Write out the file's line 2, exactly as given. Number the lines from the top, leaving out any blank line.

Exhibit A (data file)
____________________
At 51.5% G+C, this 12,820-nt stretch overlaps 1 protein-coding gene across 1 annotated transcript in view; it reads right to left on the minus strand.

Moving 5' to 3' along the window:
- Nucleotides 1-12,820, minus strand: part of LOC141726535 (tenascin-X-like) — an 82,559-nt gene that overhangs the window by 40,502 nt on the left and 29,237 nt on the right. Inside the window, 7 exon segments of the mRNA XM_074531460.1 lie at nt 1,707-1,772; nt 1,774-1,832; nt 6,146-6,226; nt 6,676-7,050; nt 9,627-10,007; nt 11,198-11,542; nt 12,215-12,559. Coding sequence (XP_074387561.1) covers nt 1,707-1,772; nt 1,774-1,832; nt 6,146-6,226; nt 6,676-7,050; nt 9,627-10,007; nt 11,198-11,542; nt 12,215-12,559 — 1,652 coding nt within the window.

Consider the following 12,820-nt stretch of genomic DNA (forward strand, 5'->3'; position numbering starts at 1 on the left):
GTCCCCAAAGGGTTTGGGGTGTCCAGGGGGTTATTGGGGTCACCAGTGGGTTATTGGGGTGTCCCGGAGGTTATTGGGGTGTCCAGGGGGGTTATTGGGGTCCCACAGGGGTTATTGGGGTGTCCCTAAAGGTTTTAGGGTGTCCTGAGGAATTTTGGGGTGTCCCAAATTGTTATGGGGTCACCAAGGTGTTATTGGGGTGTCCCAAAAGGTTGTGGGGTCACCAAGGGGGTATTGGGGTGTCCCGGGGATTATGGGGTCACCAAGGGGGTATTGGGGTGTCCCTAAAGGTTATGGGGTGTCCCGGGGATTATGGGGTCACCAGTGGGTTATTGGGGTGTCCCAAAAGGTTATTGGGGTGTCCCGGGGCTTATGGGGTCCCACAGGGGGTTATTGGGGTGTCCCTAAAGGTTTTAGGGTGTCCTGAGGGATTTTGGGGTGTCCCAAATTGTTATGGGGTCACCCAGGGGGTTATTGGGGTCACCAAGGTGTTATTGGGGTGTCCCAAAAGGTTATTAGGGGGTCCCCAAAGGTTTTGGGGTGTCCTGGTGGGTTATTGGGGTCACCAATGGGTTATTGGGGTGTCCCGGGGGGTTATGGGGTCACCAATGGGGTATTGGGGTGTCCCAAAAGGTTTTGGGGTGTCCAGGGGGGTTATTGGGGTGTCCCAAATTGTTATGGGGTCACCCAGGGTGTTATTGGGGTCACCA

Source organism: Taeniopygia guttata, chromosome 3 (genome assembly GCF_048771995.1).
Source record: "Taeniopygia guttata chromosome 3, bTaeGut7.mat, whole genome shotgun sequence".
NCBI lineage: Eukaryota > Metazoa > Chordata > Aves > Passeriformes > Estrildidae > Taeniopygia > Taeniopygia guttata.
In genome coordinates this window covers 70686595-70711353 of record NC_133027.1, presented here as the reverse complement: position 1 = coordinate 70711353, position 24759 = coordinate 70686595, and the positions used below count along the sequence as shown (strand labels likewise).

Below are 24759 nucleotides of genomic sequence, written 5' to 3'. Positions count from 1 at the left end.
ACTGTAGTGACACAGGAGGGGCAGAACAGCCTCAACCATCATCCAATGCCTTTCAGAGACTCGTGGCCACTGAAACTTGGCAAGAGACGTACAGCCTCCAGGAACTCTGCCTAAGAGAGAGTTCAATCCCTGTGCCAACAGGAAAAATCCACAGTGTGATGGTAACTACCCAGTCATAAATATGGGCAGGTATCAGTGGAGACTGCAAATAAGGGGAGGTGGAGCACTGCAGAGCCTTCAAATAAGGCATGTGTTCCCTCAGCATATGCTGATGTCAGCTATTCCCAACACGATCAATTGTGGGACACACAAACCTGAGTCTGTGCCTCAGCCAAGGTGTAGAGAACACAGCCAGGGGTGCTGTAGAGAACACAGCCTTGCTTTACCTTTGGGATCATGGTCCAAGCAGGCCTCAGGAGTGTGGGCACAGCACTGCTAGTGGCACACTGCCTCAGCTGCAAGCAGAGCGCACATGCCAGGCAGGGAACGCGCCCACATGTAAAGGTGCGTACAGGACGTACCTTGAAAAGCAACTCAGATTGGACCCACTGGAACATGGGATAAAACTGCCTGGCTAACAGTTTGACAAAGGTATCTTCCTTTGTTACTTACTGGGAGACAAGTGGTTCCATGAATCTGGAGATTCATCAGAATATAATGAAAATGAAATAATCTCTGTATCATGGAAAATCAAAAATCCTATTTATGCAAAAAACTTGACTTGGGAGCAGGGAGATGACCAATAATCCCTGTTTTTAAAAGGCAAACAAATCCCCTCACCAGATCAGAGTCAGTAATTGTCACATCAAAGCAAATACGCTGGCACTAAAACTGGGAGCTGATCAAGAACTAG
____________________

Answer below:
Moving 5' to 3' along the window: